Over the past month, rutting activity has ebbed and flowed, as usual, based on timing, weather, region, hunting pressure, and other factors. But this past week’s reports reveal a common theme: Hunters who know the core area of several bucks can stay in the game regardless of the rut phase.

The best example comes from South reporter Eric Bruce’s latest dispatch detailing the story of suburban Georgia hunter Bob Coombs and his 170-class 13-pointer. Limited to very small woodlots, Coombs needed to figure out exactly where the buck slept and he was forced to hunt the spot carefully. Obviously, such a deer does not spend his entire time confined to one small woodlot, but the newest research tells us that even when the buck wanders, he will return regularly to his favorite haunts–which means that carefully hunting a core area remains a solid strategy throughout the rut’s ups and downs.

Northeast reporter Mike Bleech noted an upsurge of hashed trees and saplings, as well as multiple scrapes, in one of the areas he’d scouted. I’ve found similar sign this time of year, and I believe it’s a solid indicator of a buck spending more time in his core area as the rut wanes–and spending more time sign-making instead of seeking or tending does. Even a buck that is still searching hard to find his next mate will check and re-check the does on his own turf before heading off to unfamiliar territory, hoping to get lucky.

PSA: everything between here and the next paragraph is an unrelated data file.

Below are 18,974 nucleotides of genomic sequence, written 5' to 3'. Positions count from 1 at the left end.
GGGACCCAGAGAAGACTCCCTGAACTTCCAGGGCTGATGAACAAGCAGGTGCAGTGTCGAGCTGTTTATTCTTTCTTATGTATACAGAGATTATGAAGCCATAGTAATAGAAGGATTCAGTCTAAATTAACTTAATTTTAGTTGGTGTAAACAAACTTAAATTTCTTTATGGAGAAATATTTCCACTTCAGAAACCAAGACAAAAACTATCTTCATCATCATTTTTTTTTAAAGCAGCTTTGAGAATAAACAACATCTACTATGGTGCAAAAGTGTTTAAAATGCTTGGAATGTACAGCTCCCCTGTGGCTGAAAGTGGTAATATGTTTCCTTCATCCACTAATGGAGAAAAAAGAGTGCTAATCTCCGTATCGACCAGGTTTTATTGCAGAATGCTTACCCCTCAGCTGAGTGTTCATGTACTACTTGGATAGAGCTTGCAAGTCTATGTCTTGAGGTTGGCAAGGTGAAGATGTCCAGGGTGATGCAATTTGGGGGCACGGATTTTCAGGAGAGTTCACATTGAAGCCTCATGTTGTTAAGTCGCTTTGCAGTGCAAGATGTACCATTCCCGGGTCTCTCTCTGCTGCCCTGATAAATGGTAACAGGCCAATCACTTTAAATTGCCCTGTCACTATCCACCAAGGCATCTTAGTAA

Great Plains reporter David Draper recounted a full-moon Missouri hunt, noting that the hunters were seeing activity during the middle of the day. I don’t claim to have a firm handle on how moon phase affects deer movement, but I have noted an upturn in midday movement during a full moon. Sitting as many hours as possible during the rut is always a sound strategy, but especially when deer sightings drop during the first and last hours of daylight. I pulled an all-day sit this past Saturday and saw five bucks, all between 11:00 and 12:30. That’s a great 90 minutes of hunting, but even more telling when you consider that I saw exactly zero deer in the morning or afternoon. Had I bailed from my stand after a four-hour morning sit and come back for the remaining three hours of daylight, I’d have been skunked. Staying in the saddle was the answer that day.

Finally, West reporter Jeff Holmes noted that hunters in his region were seeing stellar rutting activity immediately after cold fronts or precipitation. Few things spur deer movement like a shot of fresh, cold, late-fall weather, and I make it a point to get out as soon as a hard front blows through. Much of the country has experienced a relatively cool fall, but when “cool” turns to “cold,” you need to take notice and head for the woods. Chances are, whitetails will be more active than usual.